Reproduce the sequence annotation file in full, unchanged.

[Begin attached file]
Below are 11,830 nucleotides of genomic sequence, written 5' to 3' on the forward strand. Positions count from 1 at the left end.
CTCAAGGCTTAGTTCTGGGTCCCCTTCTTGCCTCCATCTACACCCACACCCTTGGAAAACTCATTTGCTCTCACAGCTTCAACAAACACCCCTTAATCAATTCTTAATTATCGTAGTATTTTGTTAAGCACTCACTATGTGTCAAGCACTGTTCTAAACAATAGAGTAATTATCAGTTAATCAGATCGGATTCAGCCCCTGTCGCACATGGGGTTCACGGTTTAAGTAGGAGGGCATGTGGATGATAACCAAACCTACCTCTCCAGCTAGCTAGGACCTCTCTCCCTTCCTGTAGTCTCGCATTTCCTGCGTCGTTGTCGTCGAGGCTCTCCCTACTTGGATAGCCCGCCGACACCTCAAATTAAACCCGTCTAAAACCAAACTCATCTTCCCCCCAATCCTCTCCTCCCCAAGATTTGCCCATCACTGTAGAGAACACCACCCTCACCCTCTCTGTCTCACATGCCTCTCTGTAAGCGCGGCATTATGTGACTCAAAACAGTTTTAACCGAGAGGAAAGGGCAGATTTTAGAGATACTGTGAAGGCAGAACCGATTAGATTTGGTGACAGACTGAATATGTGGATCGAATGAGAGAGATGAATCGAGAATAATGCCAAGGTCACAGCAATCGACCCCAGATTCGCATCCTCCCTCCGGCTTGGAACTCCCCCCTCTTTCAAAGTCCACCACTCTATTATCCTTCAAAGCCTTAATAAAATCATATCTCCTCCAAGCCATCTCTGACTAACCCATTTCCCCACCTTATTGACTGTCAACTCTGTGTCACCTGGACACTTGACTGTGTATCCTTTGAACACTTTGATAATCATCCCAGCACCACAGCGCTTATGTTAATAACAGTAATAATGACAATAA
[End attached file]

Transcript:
Below are 11,830 nucleotides of genomic sequence, written 5' to 3' on the forward strand. Positions count from 1 at the left end.
CTCAAGGCTTAGTTCTGGGTCCCCTTCTTGCCTCCATCTACACCCACACCCTTGGAAAACTCATTTGCTCTCACAGCTTCAACAAACACCCCTTAATCAATTCTTAATTATCGTAGTATTTTGTTAAGCACTCACTATGTGTCAAGCACTGTTCTAAACAATAGAGTAATTATCAGTTAATCAGATCGGATTCAGCCCCTGTCGCACATGGGGTTCACGGTTTAAGTAGGAGGGCATGTGGATGATAACCAAACCTACCTCTCCAGCTAGCTAGGACCTCTCTCCCTTCCTGTAGTCTCGCATTTCCTGCGTCGTTGTCGTCGAGGCTCTCCCTACTTGGATAGCCCGCCGACACCTCAAATTAAACCCGTCTAAAACCAAACTCATCTTCCCCCCAATCCTCTCCTCCCCAAGATTTGCCCATCACTGTAGAGAACACCACCCTCACCCTCTCTGTCTCACATGCCTCTCTGTAAGCGCGGCATTATGTGACTCAAAACAGTTTTAACCGAGAGGAAAGGGCAGATTTTAGAGATACTGTGAAGGCAGAACCGATTAGATTTGGTGACAGACTGAATATGTGGATCGAATGAGAGAGATGAATCGAGAATAATGCCAAGGTCACAGCAATCGACCCCAGATTCGCATCCTCCCTCCGGCTTGGAACTCCCCCCTCTTTCAAAGTCCACCACTCTATTATCCTTCAAAGCCTTAATAAAATCATATCTCCTCCAAGCCATCTCTGACTAACCCATTTCCCCACCTTATTGACTGTCAACTCTGTGTCACCTGGACACTTGACTGTGTATCCTTTGAACACTTTGATAATCATCCCAGCACCACAGCGCTTATGTTAATAACAGTAATAATGACAATAA